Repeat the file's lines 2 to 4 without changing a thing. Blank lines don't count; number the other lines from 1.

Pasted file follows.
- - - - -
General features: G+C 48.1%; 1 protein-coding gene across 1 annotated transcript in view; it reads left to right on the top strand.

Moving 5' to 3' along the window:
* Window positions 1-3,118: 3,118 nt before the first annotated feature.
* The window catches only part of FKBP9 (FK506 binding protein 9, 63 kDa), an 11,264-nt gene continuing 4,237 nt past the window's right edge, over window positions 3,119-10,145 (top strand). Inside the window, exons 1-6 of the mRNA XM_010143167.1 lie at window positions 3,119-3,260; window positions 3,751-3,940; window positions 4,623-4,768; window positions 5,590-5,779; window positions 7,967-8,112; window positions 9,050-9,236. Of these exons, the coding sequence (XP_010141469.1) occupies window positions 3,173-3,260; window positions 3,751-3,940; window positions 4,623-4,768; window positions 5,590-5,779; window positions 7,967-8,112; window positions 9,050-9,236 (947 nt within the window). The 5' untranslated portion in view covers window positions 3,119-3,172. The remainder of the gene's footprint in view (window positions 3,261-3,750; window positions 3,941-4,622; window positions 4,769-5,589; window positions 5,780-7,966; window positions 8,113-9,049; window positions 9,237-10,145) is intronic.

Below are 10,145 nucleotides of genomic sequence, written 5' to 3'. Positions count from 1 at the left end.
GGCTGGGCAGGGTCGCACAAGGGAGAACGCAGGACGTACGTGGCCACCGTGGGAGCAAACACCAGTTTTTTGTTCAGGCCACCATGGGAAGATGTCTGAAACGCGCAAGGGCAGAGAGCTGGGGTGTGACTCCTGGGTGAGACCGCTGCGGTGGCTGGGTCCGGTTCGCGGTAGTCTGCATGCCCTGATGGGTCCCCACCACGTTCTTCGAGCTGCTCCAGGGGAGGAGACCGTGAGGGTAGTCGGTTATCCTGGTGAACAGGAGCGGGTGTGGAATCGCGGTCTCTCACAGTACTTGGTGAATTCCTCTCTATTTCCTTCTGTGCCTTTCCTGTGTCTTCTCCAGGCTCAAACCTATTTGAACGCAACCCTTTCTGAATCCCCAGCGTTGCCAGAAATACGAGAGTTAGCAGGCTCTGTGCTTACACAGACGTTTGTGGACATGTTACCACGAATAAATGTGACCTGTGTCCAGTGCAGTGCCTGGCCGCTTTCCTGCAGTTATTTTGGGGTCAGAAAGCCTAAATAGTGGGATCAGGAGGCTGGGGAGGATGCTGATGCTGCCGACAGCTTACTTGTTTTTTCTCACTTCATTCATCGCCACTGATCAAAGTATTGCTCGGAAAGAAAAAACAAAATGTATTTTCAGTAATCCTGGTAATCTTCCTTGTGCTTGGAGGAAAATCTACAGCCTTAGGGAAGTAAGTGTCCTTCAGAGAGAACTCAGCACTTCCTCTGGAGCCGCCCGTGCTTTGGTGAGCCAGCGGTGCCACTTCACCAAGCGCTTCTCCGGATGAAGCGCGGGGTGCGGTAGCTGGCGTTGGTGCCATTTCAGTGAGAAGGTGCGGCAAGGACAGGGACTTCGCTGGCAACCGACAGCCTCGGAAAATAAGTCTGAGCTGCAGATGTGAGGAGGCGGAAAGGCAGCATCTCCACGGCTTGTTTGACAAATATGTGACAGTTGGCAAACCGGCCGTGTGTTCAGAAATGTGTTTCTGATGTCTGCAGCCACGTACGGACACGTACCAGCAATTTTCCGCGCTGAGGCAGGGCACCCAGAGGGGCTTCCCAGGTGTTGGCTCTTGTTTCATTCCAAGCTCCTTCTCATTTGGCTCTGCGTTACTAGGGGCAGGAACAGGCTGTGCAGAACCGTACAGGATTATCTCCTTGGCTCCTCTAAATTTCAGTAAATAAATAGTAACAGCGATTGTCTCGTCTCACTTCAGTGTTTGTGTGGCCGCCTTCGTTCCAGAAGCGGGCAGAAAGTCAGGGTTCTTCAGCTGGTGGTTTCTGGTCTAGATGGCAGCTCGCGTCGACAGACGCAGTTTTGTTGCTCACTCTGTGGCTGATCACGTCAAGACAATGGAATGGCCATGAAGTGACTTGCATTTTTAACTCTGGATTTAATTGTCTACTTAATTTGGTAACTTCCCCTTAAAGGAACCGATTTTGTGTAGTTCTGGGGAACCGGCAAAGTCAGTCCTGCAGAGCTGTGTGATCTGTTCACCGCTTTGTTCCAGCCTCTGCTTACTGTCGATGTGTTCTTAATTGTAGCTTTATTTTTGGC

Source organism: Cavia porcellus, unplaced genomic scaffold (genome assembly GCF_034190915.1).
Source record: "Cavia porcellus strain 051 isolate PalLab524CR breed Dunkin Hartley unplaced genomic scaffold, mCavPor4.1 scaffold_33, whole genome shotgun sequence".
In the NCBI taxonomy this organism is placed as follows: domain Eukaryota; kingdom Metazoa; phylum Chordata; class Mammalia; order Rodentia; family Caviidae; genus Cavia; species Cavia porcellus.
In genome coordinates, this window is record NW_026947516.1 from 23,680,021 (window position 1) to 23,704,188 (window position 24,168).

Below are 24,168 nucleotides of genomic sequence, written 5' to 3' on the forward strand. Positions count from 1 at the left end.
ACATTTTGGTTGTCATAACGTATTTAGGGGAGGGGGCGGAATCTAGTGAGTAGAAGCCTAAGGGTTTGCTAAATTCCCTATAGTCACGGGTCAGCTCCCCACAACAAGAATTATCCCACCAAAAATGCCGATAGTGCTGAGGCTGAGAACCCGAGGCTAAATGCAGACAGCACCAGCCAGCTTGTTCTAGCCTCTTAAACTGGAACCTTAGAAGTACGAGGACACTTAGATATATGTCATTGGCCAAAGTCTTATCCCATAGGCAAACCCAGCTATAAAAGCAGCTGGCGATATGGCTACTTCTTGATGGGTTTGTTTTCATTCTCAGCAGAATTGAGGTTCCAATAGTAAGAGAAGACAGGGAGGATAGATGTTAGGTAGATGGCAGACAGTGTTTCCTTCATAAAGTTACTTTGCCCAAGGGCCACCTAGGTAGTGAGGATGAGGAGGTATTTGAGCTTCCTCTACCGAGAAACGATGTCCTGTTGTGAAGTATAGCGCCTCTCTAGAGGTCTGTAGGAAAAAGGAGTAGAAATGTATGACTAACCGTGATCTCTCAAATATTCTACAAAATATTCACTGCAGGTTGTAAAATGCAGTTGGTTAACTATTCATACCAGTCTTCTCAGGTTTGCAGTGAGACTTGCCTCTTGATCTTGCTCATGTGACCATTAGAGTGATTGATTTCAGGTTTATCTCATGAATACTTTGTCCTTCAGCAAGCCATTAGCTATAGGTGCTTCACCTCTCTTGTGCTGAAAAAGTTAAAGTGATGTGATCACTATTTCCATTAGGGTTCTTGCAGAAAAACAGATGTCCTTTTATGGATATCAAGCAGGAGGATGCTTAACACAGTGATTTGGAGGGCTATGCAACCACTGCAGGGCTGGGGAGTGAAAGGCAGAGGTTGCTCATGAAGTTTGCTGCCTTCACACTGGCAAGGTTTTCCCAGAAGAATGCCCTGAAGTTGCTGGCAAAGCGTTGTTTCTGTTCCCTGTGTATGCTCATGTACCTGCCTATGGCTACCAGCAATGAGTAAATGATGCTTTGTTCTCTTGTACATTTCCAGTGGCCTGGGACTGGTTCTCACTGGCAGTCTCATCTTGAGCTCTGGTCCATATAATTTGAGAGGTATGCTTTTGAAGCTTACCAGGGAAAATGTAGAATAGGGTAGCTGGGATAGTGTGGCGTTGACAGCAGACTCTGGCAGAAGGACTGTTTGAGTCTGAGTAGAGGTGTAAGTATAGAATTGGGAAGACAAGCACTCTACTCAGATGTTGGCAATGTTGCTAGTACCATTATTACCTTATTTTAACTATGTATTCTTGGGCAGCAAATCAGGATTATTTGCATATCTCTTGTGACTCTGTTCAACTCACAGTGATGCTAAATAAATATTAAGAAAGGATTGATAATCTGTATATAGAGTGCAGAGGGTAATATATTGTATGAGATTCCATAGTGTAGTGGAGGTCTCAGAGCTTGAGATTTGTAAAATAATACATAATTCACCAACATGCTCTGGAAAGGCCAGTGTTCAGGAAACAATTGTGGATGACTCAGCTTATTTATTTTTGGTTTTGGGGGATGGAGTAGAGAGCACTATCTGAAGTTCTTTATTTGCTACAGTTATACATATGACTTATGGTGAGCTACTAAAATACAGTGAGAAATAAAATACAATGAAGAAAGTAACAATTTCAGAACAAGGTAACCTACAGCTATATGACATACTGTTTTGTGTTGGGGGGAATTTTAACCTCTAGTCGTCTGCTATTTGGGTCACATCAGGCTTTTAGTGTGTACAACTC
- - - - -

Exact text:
Moving 5' to 3' along the window:
* Window positions 1-3,118: 3,118 nt before the first annotated feature.
* The window catches only part of FKBP9 (FK506 binding protein 9, 63 kDa), an 11,264-nt gene continuing 4,237 nt past the window's right edge, over window positions 3,119-10,145 (top strand). Inside the window, exons 1-6 of the mRNA XM_010143167.1 lie at window positions 3,119-3,260; window positions 3,751-3,940; window positions 4,623-4,768; window positions 5,590-5,779; window positions 7,967-8,112; window positions 9,050-9,236. Of these exons, the coding sequence (XP_010141469.1) occupies window positions 3,173-3,260; window positions 3,751-3,940; window positions 4,623-4,768; window positions 5,590-5,779; window positions 7,967-8,112; window positions 9,050-9,236 (947 nt within the window). The 5' untranslated portion in view covers window positions 3,119-3,172. The remainder of the gene's footprint in view (window positions 3,261-3,750; window positions 3,941-4,622; window positions 4,769-5,589; window positions 5,780-7,966; window positions 8,113-9,049; window positions 9,237-10,145) is intronic.